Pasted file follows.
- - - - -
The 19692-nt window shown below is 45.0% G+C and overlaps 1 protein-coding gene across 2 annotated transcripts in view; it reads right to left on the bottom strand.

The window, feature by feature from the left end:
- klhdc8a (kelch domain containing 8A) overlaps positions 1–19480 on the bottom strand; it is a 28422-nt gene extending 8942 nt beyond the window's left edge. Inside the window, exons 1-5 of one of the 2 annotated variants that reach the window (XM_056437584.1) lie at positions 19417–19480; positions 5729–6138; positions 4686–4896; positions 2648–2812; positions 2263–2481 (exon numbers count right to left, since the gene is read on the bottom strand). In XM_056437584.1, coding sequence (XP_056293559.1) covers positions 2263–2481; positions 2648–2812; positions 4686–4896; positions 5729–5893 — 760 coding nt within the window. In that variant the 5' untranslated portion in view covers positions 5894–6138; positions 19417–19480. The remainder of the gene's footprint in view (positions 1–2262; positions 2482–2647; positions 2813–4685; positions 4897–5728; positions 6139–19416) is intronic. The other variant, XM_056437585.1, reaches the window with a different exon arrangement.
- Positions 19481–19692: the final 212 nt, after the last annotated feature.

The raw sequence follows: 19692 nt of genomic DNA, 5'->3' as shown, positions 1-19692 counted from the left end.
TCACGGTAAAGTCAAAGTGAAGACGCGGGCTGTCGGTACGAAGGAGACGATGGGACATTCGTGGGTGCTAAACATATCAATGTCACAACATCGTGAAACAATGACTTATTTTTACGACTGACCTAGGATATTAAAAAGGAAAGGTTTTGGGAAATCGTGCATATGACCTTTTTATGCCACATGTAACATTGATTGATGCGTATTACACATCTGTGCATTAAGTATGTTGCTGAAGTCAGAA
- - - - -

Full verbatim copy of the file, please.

The 19692-nt window shown below is 45.0% G+C and overlaps 1 protein-coding gene across 2 annotated transcripts in view; it reads right to left on the bottom strand.

The window, feature by feature from the left end:
- klhdc8a (kelch domain containing 8A) overlaps positions 1–19480 on the bottom strand; it is a 28422-nt gene extending 8942 nt beyond the window's left edge. Inside the window, exons 1-5 of one of the 2 annotated variants that reach the window (XM_056437584.1) lie at positions 19417–19480; positions 5729–6138; positions 4686–4896; positions 2648–2812; positions 2263–2481 (exon numbers count right to left, since the gene is read on the bottom strand). In XM_056437584.1, coding sequence (XP_056293559.1) covers positions 2263–2481; positions 2648–2812; positions 4686–4896; positions 5729–5893 — 760 coding nt within the window. In that variant the 5' untranslated portion in view covers positions 5894–6138; positions 19417–19480. The remainder of the gene's footprint in view (positions 1–2262; positions 2482–2647; positions 2813–4685; positions 4897–5728; positions 6139–19416) is intronic. The other variant, XM_056437585.1, reaches the window with a different exon arrangement.
- Positions 19481–19692: the final 212 nt, after the last annotated feature.

The raw sequence follows: 19692 nt of genomic DNA, 5'->3' as shown, positions 1-19692 counted from the left end.
TCACGGTAAAGTCAAAGTGAAGACGCGGGCTGTCGGTACGAAGGAGACGATGGGACATTCGTGGGTGCTAAACATATCAATGTCACAACATCGTGAAACAATGACTTATTTTTACGACTGACCTAGGATATTAAAAAGGAAAGGTTTTGGGAAATCGTGCATATGACCTTTTTATGCCACATGTAACATTGATTGATGCGTATTACACATCTGTGCATTAAGTATGTTGCTGAAGTCAGAA